Water Fee Fight

May 25, 2012


About a year ago a monthly fee disappeared from water bills on the Monterey Peninsula.  Now an effort to try and collect that money again is under fire.

When it comes to bringing water to Monterey Peninsula taps, the Water Management District does just about everything except actually deliver the water to the tap. That’s California American Water’s job.  The District issues water permits, rescues fish from the lower Carmel River when it runs dry from over pumping, and has a key role in developing a new water supply to stop that over pumping.   “So you look at what’s out there now, what the proposal for solving the water crisis is, it’s three components: Aquifer Storage and Recovery, Groundwater Replenishment and Desal,” said Dave Stoldt, General Manager of the Monterey Peninsula Water Management District. The District is a partner in the Groundwater Replenishment component, and owns the Aquifer Storage and Recovery system which is already in use.  It takes the Winter overflows off the Carmel River and stores it for later. “So we are putting that water into the Cal-Am system, Cal-Am is delivering it, but the service is still there, the water supply reaches the home,” said Stoldt.     

For its service, the District used to collect a monthly user fee on Cal-Am water bills. Annually about $3.7-million.  But after nearly three decades of collecting the fee, a judge said the District couldn’t put it on Cal-Am’s bill.  It came off the bill last May.  This is where the new fee enters the picture.  In an effort to recoup that loss, the District plans to add a fee to property tax bills.   The fee ranges from just over $39 a year for a small house to more than $200 for some businesses.  The money will go toward the new water supply. 

The Monterey County Association of Realtors has launched an all-out campaign against the fee. MCAR’s Government and Community Affairs Director Kevin Stone says while the Association supports getting a new water supply, it doesn’t support how the District is trying to get the funding.  “The fundamental issue is the fact that the Water Management District is trying to secure, a new long term financing stream on the backs of property owners via the tax bill without giving the property owner a chance to actually vote on it,” said Stone.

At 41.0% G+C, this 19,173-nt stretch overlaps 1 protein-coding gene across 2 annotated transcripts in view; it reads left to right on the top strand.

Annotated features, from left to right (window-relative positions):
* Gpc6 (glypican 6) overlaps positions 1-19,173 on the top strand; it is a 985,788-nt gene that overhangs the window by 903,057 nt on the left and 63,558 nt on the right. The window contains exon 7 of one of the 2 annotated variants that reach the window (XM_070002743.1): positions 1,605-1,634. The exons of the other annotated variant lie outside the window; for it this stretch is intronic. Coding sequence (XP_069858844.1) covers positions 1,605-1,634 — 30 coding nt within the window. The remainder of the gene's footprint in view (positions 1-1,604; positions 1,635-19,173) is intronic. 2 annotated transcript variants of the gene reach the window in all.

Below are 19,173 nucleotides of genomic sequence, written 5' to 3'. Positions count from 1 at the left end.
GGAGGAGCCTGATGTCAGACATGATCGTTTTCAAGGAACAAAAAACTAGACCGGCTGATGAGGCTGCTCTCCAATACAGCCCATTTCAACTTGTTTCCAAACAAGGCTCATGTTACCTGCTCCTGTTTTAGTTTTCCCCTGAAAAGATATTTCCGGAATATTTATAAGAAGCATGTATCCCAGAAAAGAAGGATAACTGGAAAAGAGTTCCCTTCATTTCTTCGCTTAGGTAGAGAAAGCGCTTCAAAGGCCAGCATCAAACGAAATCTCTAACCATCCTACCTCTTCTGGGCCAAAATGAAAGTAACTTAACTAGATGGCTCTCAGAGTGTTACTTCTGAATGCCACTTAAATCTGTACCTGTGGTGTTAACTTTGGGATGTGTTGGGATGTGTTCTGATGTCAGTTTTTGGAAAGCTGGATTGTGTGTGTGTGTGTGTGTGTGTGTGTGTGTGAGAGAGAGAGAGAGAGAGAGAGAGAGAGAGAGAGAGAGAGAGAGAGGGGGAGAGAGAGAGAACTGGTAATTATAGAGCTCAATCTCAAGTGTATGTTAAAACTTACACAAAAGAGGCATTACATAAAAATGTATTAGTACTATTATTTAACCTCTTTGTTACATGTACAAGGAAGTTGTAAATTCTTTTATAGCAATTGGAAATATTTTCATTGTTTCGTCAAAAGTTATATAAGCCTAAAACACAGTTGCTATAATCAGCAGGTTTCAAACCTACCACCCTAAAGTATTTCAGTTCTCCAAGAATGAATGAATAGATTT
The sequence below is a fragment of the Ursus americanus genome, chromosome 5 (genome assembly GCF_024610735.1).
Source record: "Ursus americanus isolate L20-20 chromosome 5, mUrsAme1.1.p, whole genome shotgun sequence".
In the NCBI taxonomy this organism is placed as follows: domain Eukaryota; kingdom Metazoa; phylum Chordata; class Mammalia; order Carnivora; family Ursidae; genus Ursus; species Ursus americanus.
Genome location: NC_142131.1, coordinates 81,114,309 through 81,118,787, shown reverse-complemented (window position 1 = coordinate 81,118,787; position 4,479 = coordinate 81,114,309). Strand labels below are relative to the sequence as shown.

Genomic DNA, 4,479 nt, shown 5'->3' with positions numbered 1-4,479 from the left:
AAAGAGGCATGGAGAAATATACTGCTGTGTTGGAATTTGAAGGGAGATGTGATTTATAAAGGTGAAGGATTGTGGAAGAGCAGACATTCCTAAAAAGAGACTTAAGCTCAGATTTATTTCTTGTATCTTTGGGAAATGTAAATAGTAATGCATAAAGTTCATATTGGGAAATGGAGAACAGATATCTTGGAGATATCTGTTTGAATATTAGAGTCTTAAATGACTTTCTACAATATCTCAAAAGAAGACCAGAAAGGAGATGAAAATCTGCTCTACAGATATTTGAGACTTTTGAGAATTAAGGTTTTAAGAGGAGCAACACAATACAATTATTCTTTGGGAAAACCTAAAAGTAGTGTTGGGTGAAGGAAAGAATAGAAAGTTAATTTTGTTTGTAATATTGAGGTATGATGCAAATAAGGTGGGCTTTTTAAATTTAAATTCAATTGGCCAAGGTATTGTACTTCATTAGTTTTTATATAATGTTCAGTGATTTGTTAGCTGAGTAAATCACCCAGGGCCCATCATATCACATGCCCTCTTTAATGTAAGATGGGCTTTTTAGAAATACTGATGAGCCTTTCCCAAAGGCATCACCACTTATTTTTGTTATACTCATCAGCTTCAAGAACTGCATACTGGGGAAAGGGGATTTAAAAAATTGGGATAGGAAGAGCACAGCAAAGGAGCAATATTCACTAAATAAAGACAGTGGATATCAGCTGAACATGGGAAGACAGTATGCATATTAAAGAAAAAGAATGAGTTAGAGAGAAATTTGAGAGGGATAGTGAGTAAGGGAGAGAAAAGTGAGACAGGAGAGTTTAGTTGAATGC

Following a method laid out by Proposition 218, the District mailed a notice to Monterey Peninsula Property owners about the fee, and gave them 45 days to protest.  More than 50% property owners must submit a written protest to stop the fee.  Imposing a fee through 218 can be murky.  The prop restricts property related fees, with some exceptions like water delivery.  But  since Cal-Am is actually the entity delivering water to the tap, Stone considers this a tax and wants a public vote.  “It comes down to the real issue being that the Water Management District is not a water purveyor. They do not provide water service to California American Water Company ratepayers, they just don’t,” said Stone.  In its campaign against the fee, MCAR has distributed yard signs and launched the web site StopWaterTax.com.  It’s trying to get enough written protests to stop the fee.  Stone, who owns property in Carmel Valley, says he’ll hand delivery his protest to the June 12th public hearing.  That’s when Dave Stoldt hopes to see it pass.  Since the district delivers water to Cal-Am, he says it has a right to add the fee to property tax bills.  “In this particular process it doesn’t require a vote.  Voting is expensive.   We would have to foot the bill for that. And to get a ballot measure put together would be almost a year from now, and so we’d lose a complete year of time with an uncertain outcome. That’s not in the best interest of the people of the Peninsula who need water,” said Stoldt.  If the fee does pass, Kevin Stone says the Monterey County Association of Realtors is seriously considering legal action.